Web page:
5 Things MFT Vendors Don’t Want You to Know

If you’re looking for a managed file transfer (MFT) solution, the number of options may be overwhelming. You want a vendor with mature technology, but you also need to be confident that the vendor you select is nimble and responsive to evolving security standards and new functionality requirements.

With the vast number of options available, it’s important to assure that you clearly understand the solution offerings, architecture and pricing.

Here are five things that you need to explore to ensure your MFT vendor doesn’t deliver a solution that results in:

1. Dangerous gaps in data encryption

Most vendors use Pretty Good Privacy (PGP) encryption to protect your files. The encryption process starts by sending a file to your server via a secure protocol. Then, it saves the original version—an unencrypted version of the file. In a second step, it creates a PGP-encrypted copy. This process leaves the unencrypted file for thousands of processor cycles. Once the encrypted file is created, the original file is marked as deleted, but the file image may still exist on the server.

Look for an MFT vendor who offers streaming PGP encryption. This process encrypts and writes the file in one step, ensuring that your data is never exposed.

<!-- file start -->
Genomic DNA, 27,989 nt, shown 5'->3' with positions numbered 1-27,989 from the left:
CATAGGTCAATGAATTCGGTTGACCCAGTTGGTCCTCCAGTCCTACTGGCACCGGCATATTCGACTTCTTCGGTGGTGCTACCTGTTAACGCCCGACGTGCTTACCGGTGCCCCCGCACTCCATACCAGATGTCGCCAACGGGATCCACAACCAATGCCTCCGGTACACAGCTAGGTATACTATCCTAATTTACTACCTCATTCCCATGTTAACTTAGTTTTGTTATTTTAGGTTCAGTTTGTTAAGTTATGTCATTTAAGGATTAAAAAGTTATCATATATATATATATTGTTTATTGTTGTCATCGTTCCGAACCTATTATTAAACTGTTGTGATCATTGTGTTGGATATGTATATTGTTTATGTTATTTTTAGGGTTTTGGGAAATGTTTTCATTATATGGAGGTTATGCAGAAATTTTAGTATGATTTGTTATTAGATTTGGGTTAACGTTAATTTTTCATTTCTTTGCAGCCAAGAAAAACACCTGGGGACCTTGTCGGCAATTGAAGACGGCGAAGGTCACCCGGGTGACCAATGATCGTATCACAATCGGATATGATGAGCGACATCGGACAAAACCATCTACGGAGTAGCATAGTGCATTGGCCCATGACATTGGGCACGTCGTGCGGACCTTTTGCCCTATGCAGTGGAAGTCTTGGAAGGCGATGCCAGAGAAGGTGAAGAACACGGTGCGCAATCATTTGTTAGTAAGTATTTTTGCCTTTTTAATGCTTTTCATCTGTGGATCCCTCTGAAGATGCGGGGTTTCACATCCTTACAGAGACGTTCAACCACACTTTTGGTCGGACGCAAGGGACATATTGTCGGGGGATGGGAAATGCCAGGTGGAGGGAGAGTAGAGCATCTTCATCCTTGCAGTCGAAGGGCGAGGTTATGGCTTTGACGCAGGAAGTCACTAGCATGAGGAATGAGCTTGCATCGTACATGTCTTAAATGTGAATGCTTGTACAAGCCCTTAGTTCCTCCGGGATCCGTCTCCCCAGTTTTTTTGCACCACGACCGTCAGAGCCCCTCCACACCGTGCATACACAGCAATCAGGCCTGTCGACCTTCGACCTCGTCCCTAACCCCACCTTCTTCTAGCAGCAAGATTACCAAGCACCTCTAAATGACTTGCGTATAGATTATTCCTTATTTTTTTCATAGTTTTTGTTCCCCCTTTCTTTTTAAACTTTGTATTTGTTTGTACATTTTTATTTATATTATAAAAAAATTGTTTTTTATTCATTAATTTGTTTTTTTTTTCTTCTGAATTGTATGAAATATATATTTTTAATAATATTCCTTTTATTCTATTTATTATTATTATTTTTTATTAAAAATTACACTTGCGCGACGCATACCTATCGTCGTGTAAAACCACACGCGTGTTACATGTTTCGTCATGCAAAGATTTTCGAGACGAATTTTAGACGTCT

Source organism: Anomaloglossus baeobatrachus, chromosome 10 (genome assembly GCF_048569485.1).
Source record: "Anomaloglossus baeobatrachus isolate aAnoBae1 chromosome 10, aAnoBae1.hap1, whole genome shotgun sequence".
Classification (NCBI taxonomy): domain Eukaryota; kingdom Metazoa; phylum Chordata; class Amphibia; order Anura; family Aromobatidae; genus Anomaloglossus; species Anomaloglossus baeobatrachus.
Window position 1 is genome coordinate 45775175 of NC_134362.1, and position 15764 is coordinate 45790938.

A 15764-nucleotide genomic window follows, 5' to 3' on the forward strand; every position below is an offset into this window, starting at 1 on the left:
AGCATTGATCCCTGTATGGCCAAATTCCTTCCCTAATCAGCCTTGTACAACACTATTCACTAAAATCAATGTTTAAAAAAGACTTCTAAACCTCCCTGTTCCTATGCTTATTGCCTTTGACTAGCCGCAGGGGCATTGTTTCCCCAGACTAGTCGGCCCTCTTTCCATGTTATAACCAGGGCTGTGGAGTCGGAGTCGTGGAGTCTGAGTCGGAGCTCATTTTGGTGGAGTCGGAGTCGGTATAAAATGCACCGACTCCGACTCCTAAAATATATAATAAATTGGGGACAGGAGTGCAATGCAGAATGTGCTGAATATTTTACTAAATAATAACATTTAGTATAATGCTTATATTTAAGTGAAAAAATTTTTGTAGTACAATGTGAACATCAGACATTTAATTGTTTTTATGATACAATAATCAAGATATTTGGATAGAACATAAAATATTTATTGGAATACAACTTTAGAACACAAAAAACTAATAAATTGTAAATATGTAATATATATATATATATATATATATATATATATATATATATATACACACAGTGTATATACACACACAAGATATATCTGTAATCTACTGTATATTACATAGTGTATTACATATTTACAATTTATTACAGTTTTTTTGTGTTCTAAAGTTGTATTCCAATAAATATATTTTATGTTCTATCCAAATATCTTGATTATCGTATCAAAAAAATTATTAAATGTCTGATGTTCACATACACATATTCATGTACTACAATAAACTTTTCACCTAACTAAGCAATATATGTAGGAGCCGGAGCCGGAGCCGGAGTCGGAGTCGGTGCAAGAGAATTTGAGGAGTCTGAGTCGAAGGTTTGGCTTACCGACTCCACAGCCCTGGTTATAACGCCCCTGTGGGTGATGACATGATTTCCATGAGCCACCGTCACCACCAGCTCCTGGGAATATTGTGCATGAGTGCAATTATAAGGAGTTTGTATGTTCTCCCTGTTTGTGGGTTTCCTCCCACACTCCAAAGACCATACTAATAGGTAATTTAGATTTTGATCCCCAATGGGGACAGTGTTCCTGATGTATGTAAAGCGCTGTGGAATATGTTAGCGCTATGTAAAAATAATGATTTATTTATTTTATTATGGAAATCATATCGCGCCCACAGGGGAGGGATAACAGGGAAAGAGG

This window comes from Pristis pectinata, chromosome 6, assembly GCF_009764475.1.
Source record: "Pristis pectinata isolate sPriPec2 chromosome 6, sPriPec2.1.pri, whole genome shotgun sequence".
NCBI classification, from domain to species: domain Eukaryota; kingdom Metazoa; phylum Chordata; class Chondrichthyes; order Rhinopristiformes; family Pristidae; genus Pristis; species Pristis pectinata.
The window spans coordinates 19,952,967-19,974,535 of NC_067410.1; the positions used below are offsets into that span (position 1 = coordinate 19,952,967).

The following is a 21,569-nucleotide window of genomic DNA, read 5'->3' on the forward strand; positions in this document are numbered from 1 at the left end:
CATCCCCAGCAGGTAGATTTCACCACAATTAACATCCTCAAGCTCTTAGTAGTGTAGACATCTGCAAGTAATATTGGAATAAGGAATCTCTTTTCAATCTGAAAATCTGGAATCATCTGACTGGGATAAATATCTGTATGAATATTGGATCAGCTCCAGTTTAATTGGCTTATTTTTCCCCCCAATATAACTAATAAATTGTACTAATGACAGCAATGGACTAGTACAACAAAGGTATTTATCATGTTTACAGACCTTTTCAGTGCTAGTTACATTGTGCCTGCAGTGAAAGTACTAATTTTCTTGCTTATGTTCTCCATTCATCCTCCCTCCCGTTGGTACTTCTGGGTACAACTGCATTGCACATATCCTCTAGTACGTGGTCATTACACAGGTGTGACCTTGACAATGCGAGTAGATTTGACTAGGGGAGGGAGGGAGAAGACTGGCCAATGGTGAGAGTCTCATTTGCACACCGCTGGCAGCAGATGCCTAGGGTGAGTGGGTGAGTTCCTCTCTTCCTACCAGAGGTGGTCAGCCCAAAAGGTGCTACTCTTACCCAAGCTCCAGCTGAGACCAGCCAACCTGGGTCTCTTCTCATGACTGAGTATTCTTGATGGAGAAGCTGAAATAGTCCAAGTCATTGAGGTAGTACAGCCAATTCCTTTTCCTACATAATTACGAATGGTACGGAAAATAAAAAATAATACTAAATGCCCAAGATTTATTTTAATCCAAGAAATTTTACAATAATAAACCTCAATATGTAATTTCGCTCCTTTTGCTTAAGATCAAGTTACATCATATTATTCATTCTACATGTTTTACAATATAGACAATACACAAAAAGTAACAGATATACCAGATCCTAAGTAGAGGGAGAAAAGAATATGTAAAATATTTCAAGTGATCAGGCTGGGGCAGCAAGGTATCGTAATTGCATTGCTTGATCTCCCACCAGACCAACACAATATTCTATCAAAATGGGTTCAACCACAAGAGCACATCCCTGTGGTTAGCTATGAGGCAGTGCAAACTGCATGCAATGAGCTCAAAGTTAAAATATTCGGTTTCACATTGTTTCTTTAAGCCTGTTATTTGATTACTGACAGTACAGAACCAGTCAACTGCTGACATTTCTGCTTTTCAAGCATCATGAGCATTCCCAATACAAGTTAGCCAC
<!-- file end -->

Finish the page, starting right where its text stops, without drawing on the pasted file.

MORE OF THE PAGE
2. Outdated architecture that doesn’t scale

Current computing architecture is 64-bit, but it may be an incorrect assumption that all server software is implemented as a native 64-bit application. While a solution may be 64-bit compliant, it is still designed as a 32-bit application.

This can create memory utilization problems that can degrade performance. A 32-bit application can realistically store about 2-3GB of information in memory at one time before it has to start swapping information to disk. 64-bit Windows can handle over 1 billion GB of information in memory. Running a 32-bit application on 64-bit Windows means the application can still only leverage 2-3GB of that 1 billion GB that Windows makes available. An application that is not native 64-bit creates a bottleneck that can limit the number of connections to the server, as well as the server performance.